On May 11, 1996, at 1645 eastern daylight time, a Schweizer SGS-2-33A, a glider, N17957, operated by the Central Jersey Soaring Club, was substantially damaged while landing at the Solberg-Hunterdon Airport (N51), Readington, New Jersey. The commercial pilot received serious injuries. Visual meteorological conditions prevailed for the positioning flight that departed the Vansant Airport (9N1), Erwinna, Pennsylvania, about 1625. No flight plan had been filed for the flight conducted under 14 CFR Part 91.

According to the pilot's written statement, he listened to a prerecorded weather briefing at 0930, which indicated, "...VFR flight was not recommended because of expected frontal passage through the area in the afternoon hours." He also stated that one of the club's gliders had been tied down at 9N1 for several weeks, and it was decided to tow the glider back to N51. The pilot was flown to 9N1 inside of the tow plane, and after the glider was preflighted, the tow plane departed 9N1 and towed the glider towards Readington. When the glider arrived over N51, the pilot released from the tow plane, and entered a downwind for runway 22. When he established the glider on a right base for runway 22, he encountered a down draft and determined that he would not make the selected runway.

The pilot further stated:

"...I decided to take immediate action by turning to the right in a steeply banked turn with 65 mph airspeed maintained, so that I could convert the approach into a landing on runway 31...When the right turn was well established, there was a sudden and marked increase in the glider's rate of sink. The trees of the wooded area were now to my immediate left...It is my opinion that there was a 'curl over' effect of strong wind crossing the tree tops...I used left aileron and rudder to level the wings and finish the turn to land...the glider's overbanking tendency became so marked that I was unable to lift the right wing tip at all, even with full aileron deflection. The right wing tip struck the ground..."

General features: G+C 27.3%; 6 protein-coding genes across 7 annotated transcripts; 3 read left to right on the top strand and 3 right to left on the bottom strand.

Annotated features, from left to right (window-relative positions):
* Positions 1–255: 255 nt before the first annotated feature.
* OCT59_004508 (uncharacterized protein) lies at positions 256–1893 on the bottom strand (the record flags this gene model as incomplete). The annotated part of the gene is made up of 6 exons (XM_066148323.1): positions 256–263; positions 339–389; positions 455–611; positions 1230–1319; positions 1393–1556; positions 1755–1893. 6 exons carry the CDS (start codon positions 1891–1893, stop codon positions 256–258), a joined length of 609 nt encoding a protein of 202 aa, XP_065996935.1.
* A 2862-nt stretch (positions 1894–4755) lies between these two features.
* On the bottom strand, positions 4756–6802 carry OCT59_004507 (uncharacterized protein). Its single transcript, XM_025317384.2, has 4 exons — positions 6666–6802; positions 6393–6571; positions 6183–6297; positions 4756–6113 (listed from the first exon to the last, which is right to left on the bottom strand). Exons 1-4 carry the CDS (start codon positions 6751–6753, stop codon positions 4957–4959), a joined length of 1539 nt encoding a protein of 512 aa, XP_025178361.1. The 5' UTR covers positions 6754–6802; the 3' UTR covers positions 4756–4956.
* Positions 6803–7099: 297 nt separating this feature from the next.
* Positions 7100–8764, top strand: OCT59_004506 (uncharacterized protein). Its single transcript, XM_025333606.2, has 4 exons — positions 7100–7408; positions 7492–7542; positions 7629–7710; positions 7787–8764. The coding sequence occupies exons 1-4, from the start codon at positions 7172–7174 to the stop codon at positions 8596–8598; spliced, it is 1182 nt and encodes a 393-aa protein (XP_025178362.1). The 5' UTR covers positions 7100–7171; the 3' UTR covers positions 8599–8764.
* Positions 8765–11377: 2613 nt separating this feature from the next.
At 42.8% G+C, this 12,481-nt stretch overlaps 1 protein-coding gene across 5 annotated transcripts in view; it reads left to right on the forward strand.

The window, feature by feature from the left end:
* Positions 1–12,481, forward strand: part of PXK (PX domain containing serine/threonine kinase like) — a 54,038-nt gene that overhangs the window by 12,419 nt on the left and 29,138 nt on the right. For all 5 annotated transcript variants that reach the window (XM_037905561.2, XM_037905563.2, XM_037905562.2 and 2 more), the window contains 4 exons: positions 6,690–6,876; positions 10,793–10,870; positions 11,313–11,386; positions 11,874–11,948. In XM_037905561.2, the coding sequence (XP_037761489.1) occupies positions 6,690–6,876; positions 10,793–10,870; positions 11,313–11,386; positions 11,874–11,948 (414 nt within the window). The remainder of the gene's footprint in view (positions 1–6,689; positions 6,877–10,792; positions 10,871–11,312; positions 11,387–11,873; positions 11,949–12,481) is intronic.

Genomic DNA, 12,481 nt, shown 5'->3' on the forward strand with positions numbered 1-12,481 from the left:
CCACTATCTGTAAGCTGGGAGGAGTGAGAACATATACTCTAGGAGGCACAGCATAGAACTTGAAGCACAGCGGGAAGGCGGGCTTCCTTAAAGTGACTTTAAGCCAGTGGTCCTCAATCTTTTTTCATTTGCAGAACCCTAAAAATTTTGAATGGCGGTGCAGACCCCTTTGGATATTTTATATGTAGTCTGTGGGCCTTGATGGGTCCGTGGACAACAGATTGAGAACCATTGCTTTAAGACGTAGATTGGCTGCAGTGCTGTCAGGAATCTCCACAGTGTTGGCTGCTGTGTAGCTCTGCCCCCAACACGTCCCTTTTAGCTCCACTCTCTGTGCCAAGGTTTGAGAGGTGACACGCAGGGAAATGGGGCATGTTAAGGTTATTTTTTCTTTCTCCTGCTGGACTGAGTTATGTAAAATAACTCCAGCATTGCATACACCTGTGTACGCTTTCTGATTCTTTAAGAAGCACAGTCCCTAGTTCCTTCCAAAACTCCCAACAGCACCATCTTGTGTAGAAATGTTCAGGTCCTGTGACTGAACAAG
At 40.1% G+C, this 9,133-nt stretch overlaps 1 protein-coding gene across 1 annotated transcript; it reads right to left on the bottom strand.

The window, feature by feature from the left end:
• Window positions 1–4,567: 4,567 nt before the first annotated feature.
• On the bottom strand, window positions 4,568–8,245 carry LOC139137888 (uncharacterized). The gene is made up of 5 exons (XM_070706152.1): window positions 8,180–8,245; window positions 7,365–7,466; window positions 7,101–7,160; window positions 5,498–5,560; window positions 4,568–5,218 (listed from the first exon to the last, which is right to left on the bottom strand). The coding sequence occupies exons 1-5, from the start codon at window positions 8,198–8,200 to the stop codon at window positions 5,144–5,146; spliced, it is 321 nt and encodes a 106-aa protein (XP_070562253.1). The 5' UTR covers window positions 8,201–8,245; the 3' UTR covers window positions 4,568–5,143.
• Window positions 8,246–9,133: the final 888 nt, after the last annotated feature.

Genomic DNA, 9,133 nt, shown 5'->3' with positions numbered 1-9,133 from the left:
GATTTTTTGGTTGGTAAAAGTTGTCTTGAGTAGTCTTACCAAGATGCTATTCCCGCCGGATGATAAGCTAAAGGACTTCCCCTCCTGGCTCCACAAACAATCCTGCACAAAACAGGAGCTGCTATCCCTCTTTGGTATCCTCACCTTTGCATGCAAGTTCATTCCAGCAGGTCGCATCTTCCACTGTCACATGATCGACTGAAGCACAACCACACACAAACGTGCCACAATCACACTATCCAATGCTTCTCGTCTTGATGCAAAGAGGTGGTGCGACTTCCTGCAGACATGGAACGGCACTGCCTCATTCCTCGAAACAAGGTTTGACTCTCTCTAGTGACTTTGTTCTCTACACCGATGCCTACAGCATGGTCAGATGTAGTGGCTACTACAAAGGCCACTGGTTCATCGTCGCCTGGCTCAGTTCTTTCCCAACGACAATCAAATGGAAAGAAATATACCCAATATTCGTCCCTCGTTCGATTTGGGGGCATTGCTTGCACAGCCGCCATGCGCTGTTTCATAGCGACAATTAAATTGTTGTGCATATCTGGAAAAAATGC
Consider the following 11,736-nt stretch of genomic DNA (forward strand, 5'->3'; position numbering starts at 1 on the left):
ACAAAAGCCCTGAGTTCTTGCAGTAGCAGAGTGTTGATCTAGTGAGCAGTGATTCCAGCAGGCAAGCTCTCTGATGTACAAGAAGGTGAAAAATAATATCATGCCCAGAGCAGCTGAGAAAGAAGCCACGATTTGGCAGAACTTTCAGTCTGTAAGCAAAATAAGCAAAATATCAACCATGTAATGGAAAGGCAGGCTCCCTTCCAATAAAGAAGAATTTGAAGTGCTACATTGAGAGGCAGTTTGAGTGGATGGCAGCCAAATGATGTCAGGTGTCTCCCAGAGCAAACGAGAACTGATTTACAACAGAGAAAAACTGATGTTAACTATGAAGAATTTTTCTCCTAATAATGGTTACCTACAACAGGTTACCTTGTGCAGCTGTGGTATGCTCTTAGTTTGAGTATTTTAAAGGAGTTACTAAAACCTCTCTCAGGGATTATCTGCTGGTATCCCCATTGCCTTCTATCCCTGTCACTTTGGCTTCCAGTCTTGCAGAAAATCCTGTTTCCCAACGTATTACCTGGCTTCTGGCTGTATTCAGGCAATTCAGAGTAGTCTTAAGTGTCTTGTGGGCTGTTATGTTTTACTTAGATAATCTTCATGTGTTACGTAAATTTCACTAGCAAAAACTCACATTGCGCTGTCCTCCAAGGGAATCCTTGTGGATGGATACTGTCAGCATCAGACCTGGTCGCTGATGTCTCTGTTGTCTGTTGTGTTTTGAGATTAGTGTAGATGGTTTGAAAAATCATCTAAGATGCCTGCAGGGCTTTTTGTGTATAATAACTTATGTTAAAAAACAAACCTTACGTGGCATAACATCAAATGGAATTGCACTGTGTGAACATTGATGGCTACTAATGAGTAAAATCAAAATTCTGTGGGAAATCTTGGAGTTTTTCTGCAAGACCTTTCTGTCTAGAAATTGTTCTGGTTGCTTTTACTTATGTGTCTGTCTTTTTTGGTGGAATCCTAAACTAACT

A witness stated:

"...[The] pattern looked normal enough when he started his downwind leg. The base leg was flown on the far side of runway 31. When [the pilot] turned onto final, I thought he looked high enough, but I saw his spoilers close almost as soon as he rolled out of the turn. Very quickly I realized that his sink rate was high, and he was not making good progress over the ground. I would estimate that he flew for 10 to 12 seconds on final, during which time it became obvious that he was not going to clear the trees on the approach to the runway. I watched as he began a well banked right hand turn for runway 31 just above tree level..."

Another witness stated, "...He appeared low due to headwinds and could not clear the trees on the approach end of 22. He made a low turn on the cross runway 31, and appeared to catch a wing tip in the grass."

According to the Federal Aviation Administration Inspector's report, "There were no indications of a malfunction of the aircraft."

The glider pilot estimated the winds were from 230 degrees at 15 knots, gusting to 20. A review of the pilot's log book revealed that he had logged 2 flights between November 20, 1995, and the accident flight. The 2 flights resulted in 1 landing each, and a total of 1 hour and 27 minutes of gliding.

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